Commodity values like the price of gas could be used to pull the plug on tax increases, if a regional district director has his way.
The Regional District of Nanaimo voted Tuesday to forward a motion to staff that called for a limit on tax increases, based on the consumer price index.
The CPI is a measure of pure price change compiled by Statistics Canada and is updated at monthly intervals throughout the year. The value is commonly referred to as inflation, or the relative purchasing power of money.
Statistics Canada uses a fixed "basket" of consumer goods to measure real price change.
That basket includes things like gas, groceries and rent.
Outside factors like taxes and changes in the quality of goods are eliminated to give a more pure measure of the purchasing power of money.
"The biggest component is shelter," said Statistics Canada analyst Amanda Wright in an interview with the Daily News. "We follow that by transportation; which not only includes gas, but cars, airfares and other modes."
The result is the CPI, an index that measures year-over-year monthly changes in the spending power of money. For example, in September the price of goods had increased by 1.1 per cent compared to that month in 2012. A change in the purchasing power of money is especially important to people on fixed incomes, such as pensioners.
Bowser director Bill Veenhof is the one behind the motion.
Veenhof called the motion to link tax increases to CPI in an effort to prevent the RDN tax bill from eating into money that those on fixed incomes might use for things like food and rent.
"It's an elderly population," he said of the region that also includes Shaw Hill and Deep Bay. "Lots of pensions, fixed incomes. .. Few of those people can afford any real tax increases."
The intention was not to reduce the size of the budget, Veenhof said. If that was the case, it would be difficult. The Bank of Canada strives to achieve a two per cent inflation mark each year. Instances of 'deflation' are extremely rare.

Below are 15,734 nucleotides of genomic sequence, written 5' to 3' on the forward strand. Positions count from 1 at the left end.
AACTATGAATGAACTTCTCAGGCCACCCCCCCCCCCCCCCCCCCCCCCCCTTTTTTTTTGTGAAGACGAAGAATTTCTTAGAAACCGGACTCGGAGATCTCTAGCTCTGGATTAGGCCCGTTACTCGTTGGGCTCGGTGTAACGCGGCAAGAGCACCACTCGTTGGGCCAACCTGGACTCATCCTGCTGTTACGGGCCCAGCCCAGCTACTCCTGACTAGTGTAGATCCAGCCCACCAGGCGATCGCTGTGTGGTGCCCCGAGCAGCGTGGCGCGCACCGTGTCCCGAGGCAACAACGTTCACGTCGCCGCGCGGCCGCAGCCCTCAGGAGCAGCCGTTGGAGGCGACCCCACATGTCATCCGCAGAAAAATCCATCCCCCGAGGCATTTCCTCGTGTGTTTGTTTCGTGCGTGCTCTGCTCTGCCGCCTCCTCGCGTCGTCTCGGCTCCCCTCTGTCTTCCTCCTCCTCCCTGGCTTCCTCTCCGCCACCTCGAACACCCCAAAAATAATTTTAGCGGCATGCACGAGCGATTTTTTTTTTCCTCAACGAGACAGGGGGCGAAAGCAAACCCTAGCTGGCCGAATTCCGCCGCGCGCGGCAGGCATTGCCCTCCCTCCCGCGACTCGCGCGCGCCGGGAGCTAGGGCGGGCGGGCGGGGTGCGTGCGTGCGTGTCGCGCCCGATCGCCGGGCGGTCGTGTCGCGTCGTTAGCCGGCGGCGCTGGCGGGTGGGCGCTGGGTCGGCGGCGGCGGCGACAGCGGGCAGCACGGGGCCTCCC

"I want it to stay where it is (the budget)," said Veenhof. "I don't want it to balloon."
RDN staffers are expected to report back on the motion at a later date. Residents of the RDN paid over $38 million in taxes last year. Nevertheless, the Veenhof motion has received mixed reviews.
Canadian Taxpayer Federation's B.C. spokesman Jordan Bateman called the proposal a step in the right direction.
"Property tax increases do move much quicker than the rate of inflation," Bateman said.
Over a stretch of years, inflation can slowly dilute a pensioner's ability to afford the goods and services they need, he said.
"They get further and further behind," he said. "Eventually they have to find themselves making tough decisions."
RDN chairman Joe Stanhope said there was a "fair bit" of opposition to the motion. He said the regional district has a limited ability to hold back spending when "people want more services all the time.
"I've always maintained we should keep any increases within the cost of living index," said Stanhope.
As an economist with the University of Victoria, Pascal Courty, said the motion could be a dangerous one for local governments like the RDN.
He described it as a potential excuse for an increase in longterm borrowing that could allow one generation to download costs of government onto the next.
What's important, Courty said, is how the money is spent.
"Binding yourself to such a constraint seems fairly restrictive," said Courty.
"It might put the RDN under greater debt; future generations would have to pay."
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